Our cattle are a vital part of the regenerative farming methods we use here at Redwoods Farm. Whilst we try to keep them out on the pasture for as long as possible, part of the annual cycle currently includes bringing them in for a few months over winter. Read on to understand why.
From Ice Age to modern day
Millions of years ago, during the Ice Age, Redwoods Farm was a very different place. Glaciers carved their way through the landscape, sculpting the valleys and depositing rock and soil. The glacial deposits left behind created the patchy, variable soil types that we know today on Redwoods Farm, including large areas of clay.
Clay soils have a very low infiltration rate. This means with heavy rainfall the soil is quickly saturated and becomes waterlogged. Any heavy machinery or animals moving over the ground in these conditions compact the soil, further reducing its infiltration. The rain can’t soak into the soil so it runs off the land into rivers and streams, carrying valuable topsoil with it. This erosion leaches nutrients and minerals from the land so future crops struggle to grow strong and healthy.
Before we moved to Redwoods farm, large areas were used for intensive cereal production. This meant there were monocultures throughout the farm. With only one crop species in a field, there was very little benefit to the soil in the form of nutrients and carbon input. Not only this, heavy ploughing increased erosion rates and so organic matter levels were very low in much of the soil when Mark and Pauline took on the farm.
Slower winter growth rates
Slower growth rates in winter mean there is less plant coverage on the soil to protect it. The same cattle hooves which benefited the soil through trampling of pasture in summer, now become damaging as they expose bare patches of soil vulnerable to erosion. Waterlogged soils quickly turn to mud with cattle roaming above. This makes it very difficult for plant species to grow and the pasture will take a very long time to recover.
On top of this, there isn’t enough forage to sustain the cattle through the whole winter. During autumn, we often take hay out to the cows on the pasture. This is so they can stay outside, despite there not being enough forage in the field for them. However, in late autumn we move the cows inside to give the pasture time to recover through the winter and prevent overgrazing.
The importance of organic matter
Organic matter is essential for the health of the soil. It binds the particles together, provides nutrients for the soil microorganisms, reduces compaction and increases the water holding capacity of the soil. If the soil can hold more water, less runoff occurs and there is less erosion. It takes more rain for the soil to become saturated, so the cattle can remain outside for longer without damaging the soil through compaction.
The available nutrients from organic matter are not only beneficial to soil microbiology, they also help plants as they uptake their required nutrients through their roots, allowing them to grow faster and taller. Therefore, the pasture can recover more quickly throughout the year. This means there is more forage in the fields which provides more coverage to protect the soil, as well as feeding the cattle so they can remain outside for longer.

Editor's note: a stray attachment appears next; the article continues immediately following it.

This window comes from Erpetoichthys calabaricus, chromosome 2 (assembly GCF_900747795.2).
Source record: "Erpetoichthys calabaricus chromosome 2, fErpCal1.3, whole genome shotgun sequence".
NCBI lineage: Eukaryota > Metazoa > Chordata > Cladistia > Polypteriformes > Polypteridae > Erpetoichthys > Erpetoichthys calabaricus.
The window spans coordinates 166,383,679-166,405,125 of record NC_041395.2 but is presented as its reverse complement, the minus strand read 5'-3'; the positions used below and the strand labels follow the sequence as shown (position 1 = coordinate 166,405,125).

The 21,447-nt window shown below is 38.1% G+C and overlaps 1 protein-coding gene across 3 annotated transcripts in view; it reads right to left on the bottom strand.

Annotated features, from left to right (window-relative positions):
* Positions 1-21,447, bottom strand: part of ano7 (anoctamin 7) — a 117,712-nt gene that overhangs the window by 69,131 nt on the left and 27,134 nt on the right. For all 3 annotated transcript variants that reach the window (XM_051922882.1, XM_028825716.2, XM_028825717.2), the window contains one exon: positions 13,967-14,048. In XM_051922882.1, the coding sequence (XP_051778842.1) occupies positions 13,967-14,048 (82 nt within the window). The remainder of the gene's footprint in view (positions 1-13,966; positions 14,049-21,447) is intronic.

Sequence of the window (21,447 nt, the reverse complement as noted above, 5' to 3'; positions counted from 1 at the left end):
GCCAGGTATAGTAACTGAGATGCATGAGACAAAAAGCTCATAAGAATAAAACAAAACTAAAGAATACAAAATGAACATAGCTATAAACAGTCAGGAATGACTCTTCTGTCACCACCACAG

We bring our cattle inside for the wetter months when they would damage the soil. Here, in the large and spacious sheds, they are fed silage and hay and sleep in deep straw beds. The majority of the silage and hay fed is from our own pasture at Redwoods Farm, harvested in the summer when grass growth rates were much higher. We source any additional hay and silage required, as well as straw from wheat and barley harvests from other farms in the South West.
Our sheds are designed to maximise air flow through a chimney effect. The peak of the roof has a covered gap to allow air to escape, without letting rain in. The cattle need a constant supply of fresh air to minimise disease, predominantly pneumonia. Stale air increases the spread of the infection and so the number of vulnerable animals. We have the sides of the shed open as much as possible but close up those which face the worst of the winter weather. This means the bedding area stays warm and dry whilst the rest of the shed maintains good air circulation.
Reducing fossil fuels
Currently, damage to the soil far outweighs any benefits of keeping cattle outside during winter so we must bring them inside. However, we do work to reduce machinery use as much as possible. Our pigs love to dig through the dung in springtime when the cattle move back outside. This aerates the dung, encouraging microbes to break it down more quickly into compost. This means there is much less to spread onto the fields as the breakdown process is already complete.
We use as much hay and silage as possible from our own farm so our cattle’s food miles are minimised. We have now stopped feeding grains to our cattle, so feed processing is greatly reduced. Feeding a 100% pasture diet, we are promoting biodiversity due to larger diversity of plant species. This leads to increased carbon sequestration as more plants are photosynthesising in a field at any one time.
Extending the grazing season
We believe the cow should be directly on the pasture for as long as possible throughout the year. Taking pasture to the cow in the form of hay or silage requires machinery for both harvesting and transport, which uses fossil fuels. Not only this, the dung is spread onto the fields during the following year, requiring more fossil fuels. Our cattle also love to be outside; in spring they are always so excited to be outside again! This is why we aim to extend our grazing season for our cattle as we increase the organic matter through regenerative techniques and holistically planned grazing.